Small pieces of hoof were removed and ground into a powder. We chose this way of administration as that is how the nomadic woman used this compound as a contraceptive drug. Twentyfour adult female rats were divided into four groups, as follows: (A) Control 15, PBS-treated rat; (B) Control 21, PBStreated rat; (C) First pregnancy experience, hoof -treated rat; (D) Second pregnancy experience, hoof-treated rat. Rats in the control 15 group were sacrificed on day 15 of pregnancy. All treatments (0.12 g/kg) were administered orally for 3 days, followed by 10 days without any other interventions.


Ten days after the last administration of hoof, 24 female rats and 12 male rats were used for mating at a male: female ratio of 1:2. Each cage of female rats, containing 2 females, was housed overnight with one sexually mature male rat, and vaginal smears were used to evaluate the right time for mating and pregnancy. At the beginning of the light phase the following morning, vaginal smears were obtained from all females and observed with a light microscope to check for the presence of sperm. Gestation Day (GD) 0 was deemed the day that sperm were present. After successful mating, all female rats were housed singly in plastic bottom cages with additional nesting materials. All animals were maintained and fed under standard laboratory conditions under artificial 12-h light/dark cycle (lights on from 08:00 h) and temperature was maintained at 20-24˚C with relative humidity at 35-60%.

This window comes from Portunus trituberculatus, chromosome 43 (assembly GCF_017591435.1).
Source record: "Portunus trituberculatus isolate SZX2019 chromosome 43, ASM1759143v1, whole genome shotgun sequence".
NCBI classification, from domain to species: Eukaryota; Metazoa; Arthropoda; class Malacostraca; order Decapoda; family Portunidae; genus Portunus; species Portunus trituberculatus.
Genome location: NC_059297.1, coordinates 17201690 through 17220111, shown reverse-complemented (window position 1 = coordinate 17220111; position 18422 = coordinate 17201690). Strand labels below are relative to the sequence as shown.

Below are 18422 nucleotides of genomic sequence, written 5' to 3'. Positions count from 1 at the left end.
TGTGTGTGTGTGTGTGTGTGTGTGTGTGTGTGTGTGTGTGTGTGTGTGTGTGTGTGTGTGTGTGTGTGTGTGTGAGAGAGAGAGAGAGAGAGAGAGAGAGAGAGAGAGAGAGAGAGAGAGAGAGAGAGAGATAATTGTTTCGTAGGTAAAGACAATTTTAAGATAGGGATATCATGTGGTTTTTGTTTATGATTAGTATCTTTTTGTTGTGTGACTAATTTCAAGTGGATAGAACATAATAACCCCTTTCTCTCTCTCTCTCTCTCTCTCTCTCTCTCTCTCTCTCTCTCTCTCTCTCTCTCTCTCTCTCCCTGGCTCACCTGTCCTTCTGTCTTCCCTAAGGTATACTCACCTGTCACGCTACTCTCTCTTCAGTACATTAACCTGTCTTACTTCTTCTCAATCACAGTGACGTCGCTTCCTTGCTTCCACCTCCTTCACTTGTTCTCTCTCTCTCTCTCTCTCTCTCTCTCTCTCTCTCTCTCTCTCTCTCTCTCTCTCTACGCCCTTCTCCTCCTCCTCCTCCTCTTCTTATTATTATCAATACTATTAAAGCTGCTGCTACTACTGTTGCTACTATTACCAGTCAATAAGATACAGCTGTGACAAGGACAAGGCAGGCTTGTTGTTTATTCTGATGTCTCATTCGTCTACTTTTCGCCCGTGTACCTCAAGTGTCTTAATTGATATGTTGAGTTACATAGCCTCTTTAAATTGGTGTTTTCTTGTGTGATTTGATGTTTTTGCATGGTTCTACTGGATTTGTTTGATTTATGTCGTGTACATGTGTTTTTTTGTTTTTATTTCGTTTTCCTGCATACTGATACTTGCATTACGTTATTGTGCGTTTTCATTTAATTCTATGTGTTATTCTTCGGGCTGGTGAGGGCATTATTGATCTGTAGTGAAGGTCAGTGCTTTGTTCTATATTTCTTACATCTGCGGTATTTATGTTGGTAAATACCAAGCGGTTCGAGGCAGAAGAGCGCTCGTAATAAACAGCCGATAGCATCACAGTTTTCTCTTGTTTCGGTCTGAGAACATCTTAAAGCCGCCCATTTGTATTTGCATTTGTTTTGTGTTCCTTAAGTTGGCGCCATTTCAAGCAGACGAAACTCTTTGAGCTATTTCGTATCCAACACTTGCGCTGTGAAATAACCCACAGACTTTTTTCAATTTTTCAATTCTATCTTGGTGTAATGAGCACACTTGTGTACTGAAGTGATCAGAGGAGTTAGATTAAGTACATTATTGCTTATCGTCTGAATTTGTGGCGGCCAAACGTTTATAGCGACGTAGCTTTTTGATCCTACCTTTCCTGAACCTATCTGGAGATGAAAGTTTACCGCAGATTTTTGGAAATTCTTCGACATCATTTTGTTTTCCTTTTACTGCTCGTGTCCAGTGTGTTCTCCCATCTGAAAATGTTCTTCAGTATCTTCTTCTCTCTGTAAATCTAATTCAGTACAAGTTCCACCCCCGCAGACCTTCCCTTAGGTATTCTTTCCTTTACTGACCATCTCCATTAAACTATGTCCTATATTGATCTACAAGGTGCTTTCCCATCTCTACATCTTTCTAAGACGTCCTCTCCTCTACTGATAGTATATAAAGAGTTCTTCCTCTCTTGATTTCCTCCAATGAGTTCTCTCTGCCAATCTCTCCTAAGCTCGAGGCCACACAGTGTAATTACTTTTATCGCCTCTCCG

Gestation period and deliveries